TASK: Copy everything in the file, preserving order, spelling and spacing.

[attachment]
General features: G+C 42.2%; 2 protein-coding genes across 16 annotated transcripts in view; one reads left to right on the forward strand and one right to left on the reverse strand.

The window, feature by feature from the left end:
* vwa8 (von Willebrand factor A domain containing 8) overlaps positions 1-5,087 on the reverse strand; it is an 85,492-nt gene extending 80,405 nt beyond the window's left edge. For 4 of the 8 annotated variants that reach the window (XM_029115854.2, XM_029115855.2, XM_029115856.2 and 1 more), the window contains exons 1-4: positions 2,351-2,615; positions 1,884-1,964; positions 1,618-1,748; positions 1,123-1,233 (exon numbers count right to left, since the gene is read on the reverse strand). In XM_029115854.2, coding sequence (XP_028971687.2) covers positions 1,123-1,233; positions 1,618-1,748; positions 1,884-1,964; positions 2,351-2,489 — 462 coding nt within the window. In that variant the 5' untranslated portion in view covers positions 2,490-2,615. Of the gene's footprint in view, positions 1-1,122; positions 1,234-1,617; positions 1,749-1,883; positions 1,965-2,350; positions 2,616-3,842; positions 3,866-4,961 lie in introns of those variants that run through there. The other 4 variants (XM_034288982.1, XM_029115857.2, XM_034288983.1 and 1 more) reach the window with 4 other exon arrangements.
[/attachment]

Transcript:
General features: G+C 42.2%; 2 protein-coding genes across 16 annotated transcripts in view; one reads left to right on the forward strand and one right to left on the reverse strand.

The window, feature by feature from the left end:
* vwa8 (von Willebrand factor A domain containing 8) overlaps positions 1-5,087 on the reverse strand; it is an 85,492-nt gene extending 80,405 nt beyond the window's left edge. For 4 of the 8 annotated variants that reach the window (XM_029115854.2, XM_029115855.2, XM_029115856.2 and 1 more), the window contains exons 1-4: positions 2,351-2,615; positions 1,884-1,964; positions 1,618-1,748; positions 1,123-1,233 (exon numbers count right to left, since the gene is read on the reverse strand). In XM_029115854.2, coding sequence (XP_028971687.2) covers positions 1,123-1,233; positions 1,618-1,748; positions 1,884-1,964; positions 2,351-2,489 — 462 coding nt within the window. In that variant the 5' untranslated portion in view covers positions 2,490-2,615. Of the gene's footprint in view, positions 1-1,122; positions 1,234-1,617; positions 1,749-1,883; positions 1,965-2,350; positions 2,616-3,842; positions 3,866-4,961 lie in introns of those variants that run through there. The other 4 variants (XM_034288982.1, XM_029115857.2, XM_034288983.1 and 1 more) reach the window with 4 other exon arrangements.